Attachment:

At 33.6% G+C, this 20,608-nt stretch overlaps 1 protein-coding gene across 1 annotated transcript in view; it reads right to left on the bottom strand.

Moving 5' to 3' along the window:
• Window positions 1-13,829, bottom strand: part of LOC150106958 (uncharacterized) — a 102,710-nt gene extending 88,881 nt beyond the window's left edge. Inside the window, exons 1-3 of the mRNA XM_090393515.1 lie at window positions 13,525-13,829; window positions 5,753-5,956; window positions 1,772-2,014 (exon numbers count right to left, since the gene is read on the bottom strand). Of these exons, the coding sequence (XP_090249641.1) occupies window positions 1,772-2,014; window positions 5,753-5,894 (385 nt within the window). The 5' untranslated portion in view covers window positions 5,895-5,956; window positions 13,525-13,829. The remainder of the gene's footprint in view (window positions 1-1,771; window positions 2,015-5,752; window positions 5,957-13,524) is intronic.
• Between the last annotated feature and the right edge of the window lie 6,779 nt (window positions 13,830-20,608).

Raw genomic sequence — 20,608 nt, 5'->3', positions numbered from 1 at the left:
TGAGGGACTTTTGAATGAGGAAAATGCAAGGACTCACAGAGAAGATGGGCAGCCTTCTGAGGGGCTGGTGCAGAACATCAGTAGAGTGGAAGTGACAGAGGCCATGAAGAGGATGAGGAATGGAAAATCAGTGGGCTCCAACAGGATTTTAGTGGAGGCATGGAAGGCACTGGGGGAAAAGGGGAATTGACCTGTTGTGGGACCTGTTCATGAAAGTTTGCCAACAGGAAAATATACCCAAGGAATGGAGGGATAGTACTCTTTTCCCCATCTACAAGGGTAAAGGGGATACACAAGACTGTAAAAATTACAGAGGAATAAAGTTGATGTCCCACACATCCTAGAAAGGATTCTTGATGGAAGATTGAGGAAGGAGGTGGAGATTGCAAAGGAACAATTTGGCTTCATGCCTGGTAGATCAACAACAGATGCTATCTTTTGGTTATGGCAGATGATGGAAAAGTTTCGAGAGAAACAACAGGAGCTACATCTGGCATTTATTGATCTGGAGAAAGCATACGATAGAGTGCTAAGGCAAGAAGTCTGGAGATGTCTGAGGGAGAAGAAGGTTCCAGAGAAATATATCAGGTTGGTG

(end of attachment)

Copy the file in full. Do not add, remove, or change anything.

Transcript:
At 33.6% G+C, this 20,608-nt stretch overlaps 1 protein-coding gene across 1 annotated transcript in view; it reads right to left on the bottom strand.

Moving 5' to 3' along the window:
• Window positions 1-13,829, bottom strand: part of LOC150106958 (uncharacterized) — a 102,710-nt gene extending 88,881 nt beyond the window's left edge. Inside the window, exons 1-3 of the mRNA XM_090393515.1 lie at window positions 13,525-13,829; window positions 5,753-5,956; window positions 1,772-2,014 (exon numbers count right to left, since the gene is read on the bottom strand). Of these exons, the coding sequence (XP_090249641.1) occupies window positions 1,772-2,014; window positions 5,753-5,894 (385 nt within the window). The 5' untranslated portion in view covers window positions 5,895-5,956; window positions 13,525-13,829. The remainder of the gene's footprint in view (window positions 1-1,771; window positions 2,015-5,752; window positions 5,957-13,524) is intronic.
• Between the last annotated feature and the right edge of the window lie 6,779 nt (window positions 13,830-20,608).

Raw genomic sequence — 20,608 nt, 5'->3', positions numbered from 1 at the left:
TGAGGGACTTTTGAATGAGGAAAATGCAAGGACTCACAGAGAAGATGGGCAGCCTTCTGAGGGGCTGGTGCAGAACATCAGTAGAGTGGAAGTGACAGAGGCCATGAAGAGGATGAGGAATGGAAAATCAGTGGGCTCCAACAGGATTTTAGTGGAGGCATGGAAGGCACTGGGGGAAAAGGGGAATTGACCTGTTGTGGGACCTGTTCATGAAAGTTTGCCAACAGGAAAATATACCCAAGGAATGGAGGGATAGTACTCTTTTCCCCATCTACAAGGGTAAAGGGGATACACAAGACTGTAAAAATTACAGAGGAATAAAGTTGATGTCCCACACATCCTAGAAAGGATTCTTGATGGAAGATTGAGGAAGGAGGTGGAGATTGCAAAGGAACAATTTGGCTTCATGCCTGGTAGATCAACAACAGATGCTATCTTTTGGTTATGGCAGATGATGGAAAAGTTTCGAGAGAAACAACAGGAGCTACATCTGGCATTTATTGATCTGGAGAAAGCATACGATAGAGTGCTAAGGCAAGAAGTCTGGAGATGTCTGAGGGAGAAGAAGGTTCCAGAGAAATATATCAGGTTGGTG